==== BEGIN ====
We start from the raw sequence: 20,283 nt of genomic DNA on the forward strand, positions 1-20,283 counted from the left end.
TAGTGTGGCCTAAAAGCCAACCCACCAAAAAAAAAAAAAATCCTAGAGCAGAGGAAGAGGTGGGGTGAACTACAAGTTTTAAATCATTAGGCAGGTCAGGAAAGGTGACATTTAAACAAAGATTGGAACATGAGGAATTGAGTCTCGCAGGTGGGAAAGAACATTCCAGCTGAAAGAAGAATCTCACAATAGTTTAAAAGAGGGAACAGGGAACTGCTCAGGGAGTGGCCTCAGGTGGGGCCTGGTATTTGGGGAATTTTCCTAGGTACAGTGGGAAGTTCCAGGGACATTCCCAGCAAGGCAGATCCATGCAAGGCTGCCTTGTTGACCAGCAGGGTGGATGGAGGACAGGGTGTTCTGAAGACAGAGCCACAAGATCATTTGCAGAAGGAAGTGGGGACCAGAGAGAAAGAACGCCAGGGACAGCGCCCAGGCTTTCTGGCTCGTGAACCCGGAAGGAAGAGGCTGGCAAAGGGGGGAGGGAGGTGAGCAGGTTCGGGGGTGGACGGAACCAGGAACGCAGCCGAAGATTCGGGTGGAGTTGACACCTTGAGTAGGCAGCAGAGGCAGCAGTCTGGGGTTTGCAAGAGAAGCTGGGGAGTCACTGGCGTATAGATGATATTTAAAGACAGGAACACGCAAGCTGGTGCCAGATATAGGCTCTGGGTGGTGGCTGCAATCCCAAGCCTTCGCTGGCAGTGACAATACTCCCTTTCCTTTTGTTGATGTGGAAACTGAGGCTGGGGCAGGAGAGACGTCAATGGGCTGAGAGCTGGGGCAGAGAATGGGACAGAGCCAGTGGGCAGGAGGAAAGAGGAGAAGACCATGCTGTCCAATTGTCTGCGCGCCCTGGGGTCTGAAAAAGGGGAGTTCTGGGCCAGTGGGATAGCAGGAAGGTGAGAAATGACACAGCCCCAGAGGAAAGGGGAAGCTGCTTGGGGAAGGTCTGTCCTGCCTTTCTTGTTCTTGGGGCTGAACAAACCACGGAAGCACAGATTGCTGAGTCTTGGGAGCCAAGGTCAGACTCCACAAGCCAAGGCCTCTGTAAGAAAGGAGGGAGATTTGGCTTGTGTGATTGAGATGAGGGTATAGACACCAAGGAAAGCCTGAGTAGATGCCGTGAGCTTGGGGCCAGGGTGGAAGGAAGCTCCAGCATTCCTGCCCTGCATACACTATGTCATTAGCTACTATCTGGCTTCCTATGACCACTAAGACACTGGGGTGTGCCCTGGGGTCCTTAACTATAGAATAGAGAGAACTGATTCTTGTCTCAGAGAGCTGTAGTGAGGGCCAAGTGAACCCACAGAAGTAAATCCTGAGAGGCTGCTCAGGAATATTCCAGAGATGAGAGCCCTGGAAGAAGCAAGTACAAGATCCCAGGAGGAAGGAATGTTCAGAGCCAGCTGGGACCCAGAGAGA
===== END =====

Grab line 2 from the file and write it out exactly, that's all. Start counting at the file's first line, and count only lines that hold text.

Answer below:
TAGTGTGGCCTAAAAGCCAACCCACCAAAAAAAAAAAAAATCCTAGAGCAGAGGAAGAGGTGGGGTGAACTACAAGTTTTAAATCATTAGGCAGGTCAGGAAAGGTGACATTTAAACAAAGATTGGAACATGAGGAATTGAGTCTCGCAGGTGGGAAAGAACATTCCAGCTGAAAGAAGAATCTCACAATAGTTTAAAAGAGGGAACAGGGAACTGCTCAGGGAGTGGCCTCAGGTGGGGCCTGGTATTTGGGGAATTTTCCTAGGTACAGTGGGAAGTTCCAGGGACATTCCCAGCAAGGCAGATCCATGCAAGGCTGCCTTGTTGACCAGCAGGGTGGATGGAGGACAGGGTGTTCTGAAGACAGAGCCACAAGATCATTTGCAGAAGGAAGTGGGGACCAGAGAGAAAGAACGCCAGGGACAGCGCCCAGGCTTTCTGGCTCGTGAACCCGGAAGGAAGAGGCTGGCAAAGGGGGGAGGGAGGTGAGCAGGTTCGGGGGTGGACGGAACCAGGAACGCAGCCGAAGATTCGGGTGGAGTTGACACCTTGAGTAGGCAGCAGAGGCAGCAGTCTGGGGTTTGCAAGAGAAGCTGGGGAGTCACTGGCGTATAGATGATATTTAAAGACAGGAACACGCAAGCTGGTGCCAGATATAGGCTCTGGGTGGTGGCTGCAATCCCAAGCCTTCGCTGGCAGTGACAATACTCCCTTTCCTTTTGTTGATGTGGAAACTGAGGCTGGGGCAGGAGAGACGTCAATGGGCTGAGAGCTGGGGCAGAGAATGGGACAGAGCCAGTGGGCAGGAGGAAAGAGGAGAAGACCATGCTGTCCAATTGTCTGCGCGCCCTGGGGTCTGAAAAAGGGGAGTTCTGGGCCAGTGGGATAGCAGGAAGGTGAGAAATGACACAGCCCCAGAGGAAAGGGGAAGCTGCTTGGGGAAGGTCTGTCCTGCCTTTCTTGTTCTTGGGGCTGAACAAACCACGGAAGCACAGATTGCTGAGTCTTGGGAGCCAAGGTCAGACTCCACAAGCCAAGGCCTCTGTAAGAAAGGAGGGAGATTTGGCTTGTGTGATTGAGATGAGGGTATAGACACCAAGGAAAGCCTGAGTAGATGCCGTGAGCTTGGGGCCAGGGTGGAAGGAAGCTCCAGCATTCCTGCCCTGCATACACTATGTCATTAGCTACTATCTGGCTTCCTATGACCACTAAGACACTGGGGTGTGCCCTGGGGTCCTTAACTATAGAATAGAGAGAACTGATTCTTGTCTCAGAGAGCTGTAGTGAGGGCCAAGTGAACCCACAGAAGTAAATCCTGAGAGGCTGCTCAGGAATATTCCAGAGATGAGAGCCCTGGAAGAAGCAAGTACAAGATCCCAGGAGGAAGGAATGTTCAGAGCCAGCTGGGACCCAGAGAGA